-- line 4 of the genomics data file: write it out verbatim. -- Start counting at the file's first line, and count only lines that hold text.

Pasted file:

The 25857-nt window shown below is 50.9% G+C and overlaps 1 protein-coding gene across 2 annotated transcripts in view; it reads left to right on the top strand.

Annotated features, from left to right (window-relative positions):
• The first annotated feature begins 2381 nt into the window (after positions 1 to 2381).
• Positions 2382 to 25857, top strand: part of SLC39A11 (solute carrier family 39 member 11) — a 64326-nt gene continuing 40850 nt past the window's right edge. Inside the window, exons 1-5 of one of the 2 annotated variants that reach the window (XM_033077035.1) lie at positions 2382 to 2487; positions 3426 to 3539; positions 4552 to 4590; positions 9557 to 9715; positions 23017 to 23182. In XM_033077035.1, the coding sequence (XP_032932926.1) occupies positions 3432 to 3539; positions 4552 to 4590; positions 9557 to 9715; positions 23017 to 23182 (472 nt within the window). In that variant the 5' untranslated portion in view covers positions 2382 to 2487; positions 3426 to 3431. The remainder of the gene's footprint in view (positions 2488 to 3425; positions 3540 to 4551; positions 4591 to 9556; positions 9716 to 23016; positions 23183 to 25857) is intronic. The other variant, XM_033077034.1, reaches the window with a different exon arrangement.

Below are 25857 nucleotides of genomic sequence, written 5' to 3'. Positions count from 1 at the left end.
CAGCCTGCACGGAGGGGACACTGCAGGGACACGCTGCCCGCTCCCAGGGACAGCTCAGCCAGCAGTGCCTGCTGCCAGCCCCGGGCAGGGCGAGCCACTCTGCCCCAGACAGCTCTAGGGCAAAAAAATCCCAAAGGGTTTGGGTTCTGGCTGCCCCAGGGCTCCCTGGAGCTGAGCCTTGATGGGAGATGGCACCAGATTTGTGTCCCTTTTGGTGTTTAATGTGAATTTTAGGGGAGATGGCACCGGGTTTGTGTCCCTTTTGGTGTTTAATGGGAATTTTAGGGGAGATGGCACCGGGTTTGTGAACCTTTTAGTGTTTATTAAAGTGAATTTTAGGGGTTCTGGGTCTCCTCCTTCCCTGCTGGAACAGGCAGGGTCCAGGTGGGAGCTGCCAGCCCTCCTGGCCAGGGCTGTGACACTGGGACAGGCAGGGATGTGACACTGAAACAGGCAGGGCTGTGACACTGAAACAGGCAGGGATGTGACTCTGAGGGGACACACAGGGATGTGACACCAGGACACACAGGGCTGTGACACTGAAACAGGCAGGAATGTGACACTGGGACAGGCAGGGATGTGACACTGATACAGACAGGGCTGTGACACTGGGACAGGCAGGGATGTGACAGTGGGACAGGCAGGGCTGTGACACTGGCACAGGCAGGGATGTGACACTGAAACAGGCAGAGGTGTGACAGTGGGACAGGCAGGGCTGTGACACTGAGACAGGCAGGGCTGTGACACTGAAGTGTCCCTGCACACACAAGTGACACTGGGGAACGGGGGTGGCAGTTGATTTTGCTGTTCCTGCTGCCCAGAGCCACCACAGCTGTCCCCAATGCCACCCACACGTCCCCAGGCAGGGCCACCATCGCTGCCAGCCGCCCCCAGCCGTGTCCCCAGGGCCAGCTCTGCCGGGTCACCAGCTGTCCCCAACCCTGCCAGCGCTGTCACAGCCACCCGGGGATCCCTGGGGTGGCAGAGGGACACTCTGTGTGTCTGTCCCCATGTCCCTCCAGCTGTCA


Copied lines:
• Positions 2382 to 25857, top strand: part of SLC39A11 (solute carrier family 39 member 11) — a 64326-nt gene continuing 40850 nt past the window's right edge. Inside the window, exons 1-5 of one of the 2 annotated variants that reach the window (XM_033077035.1) lie at positions 2382 to 2487; positions 3426 to 3539; positions 4552 to 4590; positions 9557 to 9715; positions 23017 to 23182. In XM_033077035.1, the coding sequence (XP_032932926.1) occupies positions 3432 to 3539; positions 4552 to 4590; positions 9557 to 9715; positions 23017 to 23182 (472 nt within the window). In that variant the 5' untranslated portion in view covers positions 2382 to 2487; positions 3426 to 3431. The remainder of the gene's footprint in view (positions 2488 to 3425; positions 3540 to 4551; positions 4591 to 9556; positions 9716 to 23016; positions 23183 to 25857) is intronic. The other variant, XM_033077034.1, reaches the window with a different exon arrangement.